Deadly car bomb hits Pakistan's northwest

At least 11 people killed in attack targeting security forces at market in Kurram tribal area, officials say.

    A car bomb targeting security forced has exploded at a market in northwest Pakistan, killing at least 11 people and wounding more than 40 others, officials say.

    The blast struck near a convoy of security forces in Parachinar town of Kurram district, senior administration official Sahibzada Mohammad Anis said. 

    The death toll is expected to climb..

    "The death toll is 11," Anis said, updating the earlier figure of 10. There are more than 40 wounded, 20 of them are in serious condition, he added.

    The blast also destroyed 30 shops and damaged 50 others in the busy commercial area, Anis said, adding that the site was littered with rubble, concrete slabs, and twisted metal.

    There was no immediate claim of responsibility for the blast, but the Pakistani Taliban have staged similar attacks.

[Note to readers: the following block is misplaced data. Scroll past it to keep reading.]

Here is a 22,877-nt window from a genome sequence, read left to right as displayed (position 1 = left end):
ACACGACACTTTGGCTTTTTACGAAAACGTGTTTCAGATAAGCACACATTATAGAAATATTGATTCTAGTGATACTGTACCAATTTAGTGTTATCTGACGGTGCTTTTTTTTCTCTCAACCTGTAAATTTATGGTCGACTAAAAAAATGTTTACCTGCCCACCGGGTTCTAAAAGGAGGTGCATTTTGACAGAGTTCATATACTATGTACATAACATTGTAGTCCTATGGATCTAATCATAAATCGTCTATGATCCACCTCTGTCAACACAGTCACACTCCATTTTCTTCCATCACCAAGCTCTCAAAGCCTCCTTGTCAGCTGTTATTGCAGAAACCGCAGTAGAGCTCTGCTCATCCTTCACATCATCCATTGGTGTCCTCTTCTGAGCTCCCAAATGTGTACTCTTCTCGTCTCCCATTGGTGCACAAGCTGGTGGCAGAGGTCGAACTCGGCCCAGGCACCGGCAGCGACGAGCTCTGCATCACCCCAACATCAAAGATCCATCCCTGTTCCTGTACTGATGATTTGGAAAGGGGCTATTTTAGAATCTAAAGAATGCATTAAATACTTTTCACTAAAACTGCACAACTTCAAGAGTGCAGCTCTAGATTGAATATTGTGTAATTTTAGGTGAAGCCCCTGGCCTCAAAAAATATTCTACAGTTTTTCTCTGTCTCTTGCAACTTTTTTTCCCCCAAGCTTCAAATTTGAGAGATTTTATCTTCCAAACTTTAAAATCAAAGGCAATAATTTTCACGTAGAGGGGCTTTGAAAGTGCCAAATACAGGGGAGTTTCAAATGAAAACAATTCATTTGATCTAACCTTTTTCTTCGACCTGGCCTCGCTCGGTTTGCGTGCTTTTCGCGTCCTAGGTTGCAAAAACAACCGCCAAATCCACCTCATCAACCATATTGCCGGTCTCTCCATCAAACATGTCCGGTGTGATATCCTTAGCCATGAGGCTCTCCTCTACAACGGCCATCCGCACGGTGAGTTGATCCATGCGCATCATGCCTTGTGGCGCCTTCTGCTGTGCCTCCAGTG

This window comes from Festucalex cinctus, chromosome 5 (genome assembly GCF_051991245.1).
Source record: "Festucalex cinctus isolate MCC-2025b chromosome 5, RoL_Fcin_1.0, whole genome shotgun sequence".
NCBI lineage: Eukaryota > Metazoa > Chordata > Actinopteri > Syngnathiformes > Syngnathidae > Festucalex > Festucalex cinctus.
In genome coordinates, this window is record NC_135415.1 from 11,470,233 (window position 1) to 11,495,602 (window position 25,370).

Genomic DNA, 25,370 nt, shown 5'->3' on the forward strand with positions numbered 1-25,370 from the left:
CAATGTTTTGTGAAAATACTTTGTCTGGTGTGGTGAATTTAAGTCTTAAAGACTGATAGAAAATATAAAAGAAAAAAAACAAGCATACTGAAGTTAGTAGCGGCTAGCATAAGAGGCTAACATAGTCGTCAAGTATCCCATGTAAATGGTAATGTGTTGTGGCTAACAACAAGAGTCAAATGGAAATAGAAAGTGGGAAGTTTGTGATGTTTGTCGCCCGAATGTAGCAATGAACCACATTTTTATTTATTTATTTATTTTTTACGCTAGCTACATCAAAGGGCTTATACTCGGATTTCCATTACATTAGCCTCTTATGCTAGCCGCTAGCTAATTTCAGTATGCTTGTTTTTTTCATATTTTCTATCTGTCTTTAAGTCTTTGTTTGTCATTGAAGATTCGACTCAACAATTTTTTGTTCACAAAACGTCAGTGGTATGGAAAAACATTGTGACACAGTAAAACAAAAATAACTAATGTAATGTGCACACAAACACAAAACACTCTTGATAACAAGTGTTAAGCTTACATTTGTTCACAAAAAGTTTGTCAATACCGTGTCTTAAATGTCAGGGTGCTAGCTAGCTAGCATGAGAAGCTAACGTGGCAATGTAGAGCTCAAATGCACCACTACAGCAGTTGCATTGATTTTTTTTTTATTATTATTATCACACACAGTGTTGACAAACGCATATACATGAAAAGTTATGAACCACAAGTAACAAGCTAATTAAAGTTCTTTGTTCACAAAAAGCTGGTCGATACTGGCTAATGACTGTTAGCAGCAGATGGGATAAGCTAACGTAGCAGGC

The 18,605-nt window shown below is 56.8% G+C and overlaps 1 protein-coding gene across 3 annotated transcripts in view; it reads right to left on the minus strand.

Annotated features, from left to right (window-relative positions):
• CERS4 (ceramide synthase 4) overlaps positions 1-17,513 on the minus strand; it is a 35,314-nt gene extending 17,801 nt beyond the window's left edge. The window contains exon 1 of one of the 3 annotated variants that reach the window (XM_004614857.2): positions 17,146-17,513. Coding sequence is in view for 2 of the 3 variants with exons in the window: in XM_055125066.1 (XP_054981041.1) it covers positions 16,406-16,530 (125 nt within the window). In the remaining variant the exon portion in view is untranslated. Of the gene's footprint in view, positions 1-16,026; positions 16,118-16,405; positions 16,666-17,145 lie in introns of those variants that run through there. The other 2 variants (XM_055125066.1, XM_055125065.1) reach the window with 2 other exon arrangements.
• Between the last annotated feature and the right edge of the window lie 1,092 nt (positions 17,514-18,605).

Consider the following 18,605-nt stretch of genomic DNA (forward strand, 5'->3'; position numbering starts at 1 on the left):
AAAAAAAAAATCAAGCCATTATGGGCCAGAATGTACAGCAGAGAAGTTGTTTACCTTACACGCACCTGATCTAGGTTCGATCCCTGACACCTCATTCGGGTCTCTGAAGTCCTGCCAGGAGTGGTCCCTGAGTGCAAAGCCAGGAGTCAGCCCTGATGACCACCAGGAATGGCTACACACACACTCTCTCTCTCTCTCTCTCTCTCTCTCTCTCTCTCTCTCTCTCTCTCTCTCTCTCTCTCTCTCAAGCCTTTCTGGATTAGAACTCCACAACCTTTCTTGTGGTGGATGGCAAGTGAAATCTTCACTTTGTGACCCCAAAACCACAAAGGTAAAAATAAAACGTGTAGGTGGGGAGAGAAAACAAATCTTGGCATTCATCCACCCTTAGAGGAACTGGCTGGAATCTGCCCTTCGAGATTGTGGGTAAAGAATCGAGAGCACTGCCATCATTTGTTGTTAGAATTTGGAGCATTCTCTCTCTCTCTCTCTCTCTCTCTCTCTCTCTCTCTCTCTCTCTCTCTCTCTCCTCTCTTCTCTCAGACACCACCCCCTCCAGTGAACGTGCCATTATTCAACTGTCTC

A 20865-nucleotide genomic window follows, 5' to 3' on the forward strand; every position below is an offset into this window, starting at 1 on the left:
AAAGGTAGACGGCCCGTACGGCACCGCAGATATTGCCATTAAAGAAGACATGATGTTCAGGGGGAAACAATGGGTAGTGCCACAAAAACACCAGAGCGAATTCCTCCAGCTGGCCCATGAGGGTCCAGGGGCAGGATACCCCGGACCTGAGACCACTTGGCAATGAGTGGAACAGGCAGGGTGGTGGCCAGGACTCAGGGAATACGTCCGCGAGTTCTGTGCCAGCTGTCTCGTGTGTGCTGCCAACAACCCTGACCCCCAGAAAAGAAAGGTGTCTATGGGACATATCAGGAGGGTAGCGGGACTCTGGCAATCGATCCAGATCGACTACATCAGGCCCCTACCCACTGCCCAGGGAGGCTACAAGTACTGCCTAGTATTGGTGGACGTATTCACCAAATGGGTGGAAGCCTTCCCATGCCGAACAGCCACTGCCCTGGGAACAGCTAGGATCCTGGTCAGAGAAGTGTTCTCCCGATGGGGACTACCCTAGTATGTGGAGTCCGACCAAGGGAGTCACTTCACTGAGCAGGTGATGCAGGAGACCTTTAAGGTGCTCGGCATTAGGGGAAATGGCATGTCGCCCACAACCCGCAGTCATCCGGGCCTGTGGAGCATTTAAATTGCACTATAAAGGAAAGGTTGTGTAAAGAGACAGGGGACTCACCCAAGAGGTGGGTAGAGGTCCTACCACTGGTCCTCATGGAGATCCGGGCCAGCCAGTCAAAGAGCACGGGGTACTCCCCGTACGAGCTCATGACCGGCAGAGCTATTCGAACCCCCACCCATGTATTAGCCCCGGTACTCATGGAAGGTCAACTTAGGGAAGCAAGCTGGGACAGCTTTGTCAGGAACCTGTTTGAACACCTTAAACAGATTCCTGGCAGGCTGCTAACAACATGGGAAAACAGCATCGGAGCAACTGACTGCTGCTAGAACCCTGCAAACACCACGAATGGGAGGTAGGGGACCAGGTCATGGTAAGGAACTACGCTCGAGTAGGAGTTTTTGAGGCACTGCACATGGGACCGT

"A large number of people were present in the market when the blast took place," tribesman Dildar Hussain told the Reuters news agency by telephone.

    "Most of those killed and injured were the poor people selling vegetable and fresh fruits on their push-carts."

    He said the explosives were planted in a vehicle loaded with grapes.

    Suicide bombings have eased over the last year but it's not clear if that is due to pressure from the army or a shift in Taliban tactics.

    SOURCE: Agencies


    YOU MIGHT ALSO LIKE

    Double standards: 'Why aren't we all with Somalia?'

    Double standards: 'Why aren't we all with Somalia?'

    More than 300 people died in Somalia but some are asking why there was less news coverage and sympathy on social media.

    How Moscow lost Riyadh in 1938

    How Moscow lost Riyadh in 1938

    Russian-Saudi relations could be very different today, if Stalin hadn't killed the Soviet ambassador to Saudi Arabia.

    Kobe Steel: A scandal made in Japan

    Kobe Steel: A scandal made in Japan

    Japan's third-largest steelmaker has admitted it faked data on parts used in cars, planes and trains.